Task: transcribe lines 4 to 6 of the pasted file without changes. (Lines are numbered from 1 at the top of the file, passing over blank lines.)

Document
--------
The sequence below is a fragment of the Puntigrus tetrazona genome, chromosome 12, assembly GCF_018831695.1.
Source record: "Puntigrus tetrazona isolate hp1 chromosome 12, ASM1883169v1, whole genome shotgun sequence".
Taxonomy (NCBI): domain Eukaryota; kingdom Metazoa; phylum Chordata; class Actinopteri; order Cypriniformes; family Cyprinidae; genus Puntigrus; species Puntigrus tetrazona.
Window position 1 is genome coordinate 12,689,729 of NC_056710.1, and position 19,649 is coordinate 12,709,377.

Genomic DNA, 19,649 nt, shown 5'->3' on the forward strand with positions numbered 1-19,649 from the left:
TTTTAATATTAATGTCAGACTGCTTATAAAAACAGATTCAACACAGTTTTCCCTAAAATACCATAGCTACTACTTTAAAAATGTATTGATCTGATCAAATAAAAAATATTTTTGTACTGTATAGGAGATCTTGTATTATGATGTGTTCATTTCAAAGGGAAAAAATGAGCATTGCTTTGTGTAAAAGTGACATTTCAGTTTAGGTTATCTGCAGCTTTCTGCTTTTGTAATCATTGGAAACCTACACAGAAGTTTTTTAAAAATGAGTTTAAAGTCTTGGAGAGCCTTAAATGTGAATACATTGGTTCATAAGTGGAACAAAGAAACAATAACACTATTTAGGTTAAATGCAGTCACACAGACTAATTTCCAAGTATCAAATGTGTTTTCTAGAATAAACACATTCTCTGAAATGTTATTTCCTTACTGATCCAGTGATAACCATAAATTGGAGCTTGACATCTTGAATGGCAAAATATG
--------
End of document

Window position 1 is genome coordinate 12,689,729 of NC_056710.1, and position 19,649 is coordinate 12,709,377.

Genomic DNA, 19,649 nt, shown 5'->3' on the forward strand with positions numbered 1-19,649 from the left:
TTTTAATATTAATGTCAGACTGCTTATAAAAACAGATTCAACACAGTTTTCCCTAAAATACCATAGCTACTACTTTAAAAATGTATTGATCTGATCAAATAAAAAATATTTTTGTACTGTATAGGAGATCTTGTATTATGATGTGTTCATTTCAAAGGGAAAAAATGAGCATTGCTTTGTGTAAAAGTGACATTTCAGTTTAGGTTATCTGCAGCTTTCTGCTTTTGTAATCATTGGAAACCTACACAGAAGTTTTTTAAAAATGAGTTTAAAGTCTTGGAGAGCCTTAAATGTGAATACATTGGTTCATAAGTGGAACAAAGAAACAATAACACTATTTAGGTTAAATGCAGTCACACAGACTAATTTCCAAGTATCAAATGTGTTTTCTAGAATAAACACATTCTCTGAAATGTTATTTCCTTACTGATCCAGTGATAACCATAAATTGGAGCTTGACATCTTGAATGGCAAAATATG